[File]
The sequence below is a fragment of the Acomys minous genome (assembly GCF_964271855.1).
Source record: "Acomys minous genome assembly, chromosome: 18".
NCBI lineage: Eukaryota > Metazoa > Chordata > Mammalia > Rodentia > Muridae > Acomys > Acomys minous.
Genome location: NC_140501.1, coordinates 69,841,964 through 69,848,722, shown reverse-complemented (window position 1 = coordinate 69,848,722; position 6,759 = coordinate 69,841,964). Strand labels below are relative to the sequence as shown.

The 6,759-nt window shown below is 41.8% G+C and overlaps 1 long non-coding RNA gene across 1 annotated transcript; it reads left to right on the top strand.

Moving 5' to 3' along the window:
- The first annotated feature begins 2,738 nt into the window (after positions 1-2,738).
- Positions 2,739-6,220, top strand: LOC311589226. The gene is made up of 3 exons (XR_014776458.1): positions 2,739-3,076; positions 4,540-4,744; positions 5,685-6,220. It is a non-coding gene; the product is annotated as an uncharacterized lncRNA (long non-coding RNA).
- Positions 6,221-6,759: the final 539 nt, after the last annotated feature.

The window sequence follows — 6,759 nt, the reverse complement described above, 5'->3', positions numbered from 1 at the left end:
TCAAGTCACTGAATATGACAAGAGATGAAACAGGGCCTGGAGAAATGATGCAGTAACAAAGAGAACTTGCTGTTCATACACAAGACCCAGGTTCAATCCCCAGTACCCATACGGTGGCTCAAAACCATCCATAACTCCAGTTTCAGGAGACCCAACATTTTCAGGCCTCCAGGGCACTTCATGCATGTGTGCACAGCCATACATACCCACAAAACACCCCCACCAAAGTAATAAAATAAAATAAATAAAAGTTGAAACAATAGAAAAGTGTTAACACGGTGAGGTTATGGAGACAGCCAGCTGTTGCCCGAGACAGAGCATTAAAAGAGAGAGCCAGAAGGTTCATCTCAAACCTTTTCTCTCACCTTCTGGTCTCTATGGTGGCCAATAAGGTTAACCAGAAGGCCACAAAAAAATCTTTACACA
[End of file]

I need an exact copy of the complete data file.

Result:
The sequence below is a fragment of the Acomys minous genome (assembly GCF_964271855.1).
Source record: "Acomys minous genome assembly, chromosome: 18".
NCBI lineage: Eukaryota > Metazoa > Chordata > Mammalia > Rodentia > Muridae > Acomys > Acomys minous.
Genome location: NC_140501.1, coordinates 69,841,964 through 69,848,722, shown reverse-complemented (window position 1 = coordinate 69,848,722; position 6,759 = coordinate 69,841,964). Strand labels below are relative to the sequence as shown.

The 6,759-nt window shown below is 41.8% G+C and overlaps 1 long non-coding RNA gene across 1 annotated transcript; it reads left to right on the top strand.

Moving 5' to 3' along the window:
- The first annotated feature begins 2,738 nt into the window (after positions 1-2,738).
- Positions 2,739-6,220, top strand: LOC311589226. The gene is made up of 3 exons (XR_014776458.1): positions 2,739-3,076; positions 4,540-4,744; positions 5,685-6,220. It is a non-coding gene; the product is annotated as an uncharacterized lncRNA (long non-coding RNA).
- Positions 6,221-6,759: the final 539 nt, after the last annotated feature.

The window sequence follows — 6,759 nt, the reverse complement described above, 5'->3', positions numbered from 1 at the left end:
TCAAGTCACTGAATATGACAAGAGATGAAACAGGGCCTGGAGAAATGATGCAGTAACAAAGAGAACTTGCTGTTCATACACAAGACCCAGGTTCAATCCCCAGTACCCATACGGTGGCTCAAAACCATCCATAACTCCAGTTTCAGGAGACCCAACATTTTCAGGCCTCCAGGGCACTTCATGCATGTGTGCACAGCCATACATACCCACAAAACACCCCCACCAAAGTAATAAAATAAAATAAATAAAAGTTGAAACAATAGAAAAGTGTTAACACGGTGAGGTTATGGAGACAGCCAGCTGTTGCCCGAGACAGAGCATTAAAAGAGAGAGCCAGAAGGTTCATCTCAAACCTTTTCTCTCACCTTCTGGTCTCTATGGTGGCCAATAAGGTTAACCAGAAGGCCACAAAAAAATCTTTACACA